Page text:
Storm Gerald swept across the UK earlier this week. Or Storm Gareth, as I kept referring to it. I’m hopeless with names. I don’t approve of this newfangled fad for giving storms monikers. Hurricane envy is what it is.
In Gerald’s aftermath (now there’s a phrase I never thought I’d find myself using), we experienced a couple of days of high winds and driving rain. As often happens in such circumstances, I found a new leak in the house. Two leaks on this occasion. Both windows in the living room had large puddles on their sills. The windows, which are fairly new, weren’t to blame: the water will have got in through some minuscule cracks in our pointing and worked its way down the wall cavity until it met with the windows’ lintels and frames, and seeped its way round into the house. That’s one problem with having a converted barn for a living room: they weren’t designed to be waterproof, just weather-resistant. And the local millstone grit from which our house is made is a surprisingly porous.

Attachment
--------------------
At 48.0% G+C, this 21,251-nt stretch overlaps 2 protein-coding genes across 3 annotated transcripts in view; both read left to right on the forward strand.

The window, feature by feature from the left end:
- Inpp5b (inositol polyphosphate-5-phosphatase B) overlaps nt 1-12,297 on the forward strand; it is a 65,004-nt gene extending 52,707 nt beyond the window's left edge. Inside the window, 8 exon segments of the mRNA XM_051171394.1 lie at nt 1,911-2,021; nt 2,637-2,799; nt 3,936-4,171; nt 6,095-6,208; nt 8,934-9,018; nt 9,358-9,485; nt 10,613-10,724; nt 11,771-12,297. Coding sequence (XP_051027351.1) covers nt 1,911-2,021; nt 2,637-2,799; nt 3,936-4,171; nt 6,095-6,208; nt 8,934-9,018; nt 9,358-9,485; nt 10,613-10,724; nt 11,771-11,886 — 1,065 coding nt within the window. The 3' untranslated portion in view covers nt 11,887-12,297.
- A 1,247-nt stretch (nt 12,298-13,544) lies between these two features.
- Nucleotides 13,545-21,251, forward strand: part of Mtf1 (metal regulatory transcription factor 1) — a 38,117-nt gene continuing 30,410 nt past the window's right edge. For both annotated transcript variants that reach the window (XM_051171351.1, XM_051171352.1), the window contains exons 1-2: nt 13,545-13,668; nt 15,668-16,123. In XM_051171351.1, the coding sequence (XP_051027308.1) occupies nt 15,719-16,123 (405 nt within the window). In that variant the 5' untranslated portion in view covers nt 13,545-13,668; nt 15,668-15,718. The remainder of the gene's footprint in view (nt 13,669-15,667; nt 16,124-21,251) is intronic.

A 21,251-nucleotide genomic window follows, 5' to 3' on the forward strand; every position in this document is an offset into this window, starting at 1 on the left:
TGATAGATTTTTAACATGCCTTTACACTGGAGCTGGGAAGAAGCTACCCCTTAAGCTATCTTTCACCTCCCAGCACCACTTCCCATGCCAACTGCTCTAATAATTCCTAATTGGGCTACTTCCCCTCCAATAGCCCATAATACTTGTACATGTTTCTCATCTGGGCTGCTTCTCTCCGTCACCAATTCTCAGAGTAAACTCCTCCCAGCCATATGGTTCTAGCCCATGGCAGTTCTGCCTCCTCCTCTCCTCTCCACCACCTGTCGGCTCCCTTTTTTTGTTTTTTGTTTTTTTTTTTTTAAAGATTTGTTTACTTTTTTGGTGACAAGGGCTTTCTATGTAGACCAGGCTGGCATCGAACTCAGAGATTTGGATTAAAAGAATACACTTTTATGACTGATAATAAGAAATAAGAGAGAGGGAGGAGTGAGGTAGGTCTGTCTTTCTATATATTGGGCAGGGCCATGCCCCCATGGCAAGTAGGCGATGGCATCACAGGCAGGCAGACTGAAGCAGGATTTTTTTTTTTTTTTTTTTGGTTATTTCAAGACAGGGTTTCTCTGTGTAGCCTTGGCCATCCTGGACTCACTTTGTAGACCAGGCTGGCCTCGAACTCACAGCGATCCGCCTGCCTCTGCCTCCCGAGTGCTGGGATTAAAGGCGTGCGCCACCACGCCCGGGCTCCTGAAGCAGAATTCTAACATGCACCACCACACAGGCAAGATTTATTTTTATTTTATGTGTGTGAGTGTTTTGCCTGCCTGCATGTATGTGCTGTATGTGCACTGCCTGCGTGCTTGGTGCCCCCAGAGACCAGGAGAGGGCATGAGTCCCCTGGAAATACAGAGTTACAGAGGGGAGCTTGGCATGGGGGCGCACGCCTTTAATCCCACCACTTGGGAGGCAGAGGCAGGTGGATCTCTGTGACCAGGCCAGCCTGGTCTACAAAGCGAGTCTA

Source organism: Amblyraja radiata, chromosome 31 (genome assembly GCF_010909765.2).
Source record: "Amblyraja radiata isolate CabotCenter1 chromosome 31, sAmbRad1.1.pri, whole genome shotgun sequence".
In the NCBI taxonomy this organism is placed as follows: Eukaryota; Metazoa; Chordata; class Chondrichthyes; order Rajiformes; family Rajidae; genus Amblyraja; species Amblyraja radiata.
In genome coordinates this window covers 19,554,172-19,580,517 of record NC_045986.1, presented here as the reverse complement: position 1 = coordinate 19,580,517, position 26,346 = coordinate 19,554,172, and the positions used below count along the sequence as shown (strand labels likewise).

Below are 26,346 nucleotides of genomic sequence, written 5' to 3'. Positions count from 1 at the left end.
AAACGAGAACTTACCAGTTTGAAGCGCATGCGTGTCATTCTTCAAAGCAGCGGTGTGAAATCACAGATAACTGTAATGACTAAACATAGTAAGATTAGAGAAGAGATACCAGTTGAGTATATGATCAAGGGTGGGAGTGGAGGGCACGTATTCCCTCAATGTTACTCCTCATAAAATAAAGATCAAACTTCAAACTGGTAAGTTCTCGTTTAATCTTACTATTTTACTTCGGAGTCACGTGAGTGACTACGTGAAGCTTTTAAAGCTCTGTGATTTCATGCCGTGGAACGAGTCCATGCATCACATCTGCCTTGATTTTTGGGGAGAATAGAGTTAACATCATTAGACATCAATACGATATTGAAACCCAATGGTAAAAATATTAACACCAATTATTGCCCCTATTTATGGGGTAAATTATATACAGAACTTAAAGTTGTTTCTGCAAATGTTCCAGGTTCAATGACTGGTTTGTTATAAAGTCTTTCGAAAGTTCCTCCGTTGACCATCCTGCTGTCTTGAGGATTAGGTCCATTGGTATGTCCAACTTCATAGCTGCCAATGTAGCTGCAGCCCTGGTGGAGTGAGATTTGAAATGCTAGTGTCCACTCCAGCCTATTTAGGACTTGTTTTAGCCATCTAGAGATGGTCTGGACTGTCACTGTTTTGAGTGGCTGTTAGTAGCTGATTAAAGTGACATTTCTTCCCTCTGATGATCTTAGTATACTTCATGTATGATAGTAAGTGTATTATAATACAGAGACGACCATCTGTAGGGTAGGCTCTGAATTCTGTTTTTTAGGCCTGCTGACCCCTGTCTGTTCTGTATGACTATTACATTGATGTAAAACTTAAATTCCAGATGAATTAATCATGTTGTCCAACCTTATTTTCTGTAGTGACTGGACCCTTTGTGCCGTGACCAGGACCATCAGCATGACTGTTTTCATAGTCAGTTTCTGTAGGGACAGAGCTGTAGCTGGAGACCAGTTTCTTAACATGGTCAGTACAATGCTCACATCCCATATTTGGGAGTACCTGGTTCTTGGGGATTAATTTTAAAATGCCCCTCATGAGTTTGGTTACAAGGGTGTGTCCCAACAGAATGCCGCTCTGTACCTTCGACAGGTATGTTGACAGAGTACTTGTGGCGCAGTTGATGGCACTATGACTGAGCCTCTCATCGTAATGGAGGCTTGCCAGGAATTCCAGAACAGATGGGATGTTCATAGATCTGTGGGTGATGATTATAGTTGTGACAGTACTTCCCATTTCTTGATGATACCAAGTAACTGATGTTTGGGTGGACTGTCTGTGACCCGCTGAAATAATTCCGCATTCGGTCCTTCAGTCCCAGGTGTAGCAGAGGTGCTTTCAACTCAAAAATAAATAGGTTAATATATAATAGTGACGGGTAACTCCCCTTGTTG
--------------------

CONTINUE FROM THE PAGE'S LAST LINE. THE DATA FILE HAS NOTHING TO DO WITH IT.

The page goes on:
The broken rainwater drain beneath our drive was in full fountain mode, turning the driveway into a burbling stream. I like to think of it as the source of the Humber.
Jen and I headed over to Mytholmroyd in the afternoon. The River Calder was alarmingly high. One poor chap was making a real nuisance of himself with passing pedestrians by pumping out his cellar on to the pavement. According to local social media, the flood sirens had sounded. There will be many sleepless nights throughout Calderdale.
“…wonderful. Science and history and geography and evolution and culture all tangled up in musings while walking about the moors around Hebden Bridge.”—PZ Myers
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